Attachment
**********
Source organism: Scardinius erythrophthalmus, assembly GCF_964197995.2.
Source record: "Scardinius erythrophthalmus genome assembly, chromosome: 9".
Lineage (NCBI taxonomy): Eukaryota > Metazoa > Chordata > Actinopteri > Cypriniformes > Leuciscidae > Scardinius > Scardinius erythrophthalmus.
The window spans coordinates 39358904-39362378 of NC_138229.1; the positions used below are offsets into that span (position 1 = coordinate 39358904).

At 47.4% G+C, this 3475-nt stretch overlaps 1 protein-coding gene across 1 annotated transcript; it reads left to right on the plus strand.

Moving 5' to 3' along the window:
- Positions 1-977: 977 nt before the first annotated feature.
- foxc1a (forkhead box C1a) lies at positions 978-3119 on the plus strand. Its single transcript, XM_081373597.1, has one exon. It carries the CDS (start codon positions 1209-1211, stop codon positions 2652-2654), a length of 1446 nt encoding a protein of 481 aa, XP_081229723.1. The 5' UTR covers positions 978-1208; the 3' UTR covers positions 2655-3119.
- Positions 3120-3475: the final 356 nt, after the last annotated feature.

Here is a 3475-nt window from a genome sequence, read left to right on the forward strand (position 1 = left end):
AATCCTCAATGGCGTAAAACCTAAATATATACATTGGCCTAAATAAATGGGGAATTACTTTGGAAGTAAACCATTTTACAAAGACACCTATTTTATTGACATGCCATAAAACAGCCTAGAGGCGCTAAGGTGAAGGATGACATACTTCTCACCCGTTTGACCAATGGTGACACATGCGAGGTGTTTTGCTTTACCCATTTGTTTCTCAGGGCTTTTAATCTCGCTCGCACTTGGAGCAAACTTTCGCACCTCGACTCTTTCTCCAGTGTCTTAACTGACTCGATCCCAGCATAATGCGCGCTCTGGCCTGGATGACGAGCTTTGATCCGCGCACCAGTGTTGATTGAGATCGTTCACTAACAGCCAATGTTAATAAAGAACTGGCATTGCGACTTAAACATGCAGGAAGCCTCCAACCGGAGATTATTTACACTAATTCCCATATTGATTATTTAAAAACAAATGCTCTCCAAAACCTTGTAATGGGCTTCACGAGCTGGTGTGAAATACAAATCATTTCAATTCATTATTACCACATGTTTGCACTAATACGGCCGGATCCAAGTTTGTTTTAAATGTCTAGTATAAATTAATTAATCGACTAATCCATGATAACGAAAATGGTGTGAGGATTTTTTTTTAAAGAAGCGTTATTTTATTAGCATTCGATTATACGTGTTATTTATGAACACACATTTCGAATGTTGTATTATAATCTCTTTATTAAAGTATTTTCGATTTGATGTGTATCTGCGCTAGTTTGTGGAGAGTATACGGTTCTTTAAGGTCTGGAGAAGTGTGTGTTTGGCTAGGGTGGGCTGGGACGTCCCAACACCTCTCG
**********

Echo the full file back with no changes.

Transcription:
Source organism: Scardinius erythrophthalmus, assembly GCF_964197995.2.
Source record: "Scardinius erythrophthalmus genome assembly, chromosome: 9".
Lineage (NCBI taxonomy): Eukaryota > Metazoa > Chordata > Actinopteri > Cypriniformes > Leuciscidae > Scardinius > Scardinius erythrophthalmus.
The window spans coordinates 39358904-39362378 of NC_138229.1; the positions used below are offsets into that span (position 1 = coordinate 39358904).

At 47.4% G+C, this 3475-nt stretch overlaps 1 protein-coding gene across 1 annotated transcript; it reads left to right on the plus strand.

Moving 5' to 3' along the window:
- Positions 1-977: 977 nt before the first annotated feature.
- foxc1a (forkhead box C1a) lies at positions 978-3119 on the plus strand. Its single transcript, XM_081373597.1, has one exon. It carries the CDS (start codon positions 1209-1211, stop codon positions 2652-2654), a length of 1446 nt encoding a protein of 481 aa, XP_081229723.1. The 5' UTR covers positions 978-1208; the 3' UTR covers positions 2655-3119.
- Positions 3120-3475: the final 356 nt, after the last annotated feature.

Here is a 3475-nt window from a genome sequence, read left to right on the forward strand (position 1 = left end):
AATCCTCAATGGCGTAAAACCTAAATATATACATTGGCCTAAATAAATGGGGAATTACTTTGGAAGTAAACCATTTTACAAAGACACCTATTTTATTGACATGCCATAAAACAGCCTAGAGGCGCTAAGGTGAAGGATGACATACTTCTCACCCGTTTGACCAATGGTGACACATGCGAGGTGTTTTGCTTTACCCATTTGTTTCTCAGGGCTTTTAATCTCGCTCGCACTTGGAGCAAACTTTCGCACCTCGACTCTTTCTCCAGTGTCTTAACTGACTCGATCCCAGCATAATGCGCGCTCTGGCCTGGATGACGAGCTTTGATCCGCGCACCAGTGTTGATTGAGATCGTTCACTAACAGCCAATGTTAATAAAGAACTGGCATTGCGACTTAAACATGCAGGAAGCCTCCAACCGGAGATTATTTACACTAATTCCCATATTGATTATTTAAAAACAAATGCTCTCCAAAACCTTGTAATGGGCTTCACGAGCTGGTGTGAAATACAAATCATTTCAATTCATTATTACCACATGTTTGCACTAATACGGCCGGATCCAAGTTTGTTTTAAATGTCTAGTATAAATTAATTAATCGACTAATCCATGATAACGAAAATGGTGTGAGGATTTTTTTTTAAAGAAGCGTTATTTTATTAGCATTCGATTATACGTGTTATTTATGAACACACATTTCGAATGTTGTATTATAATCTCTTTATTAAAGTATTTTCGATTTGATGTGTATCTGCGCTAGTTTGTGGAGAGTATACGGTTCTTTAAGGTCTGGAGAAGTGTGTGTTTGGCTAGGGTGGGCTGGGACGTCCCAACACCTCTCG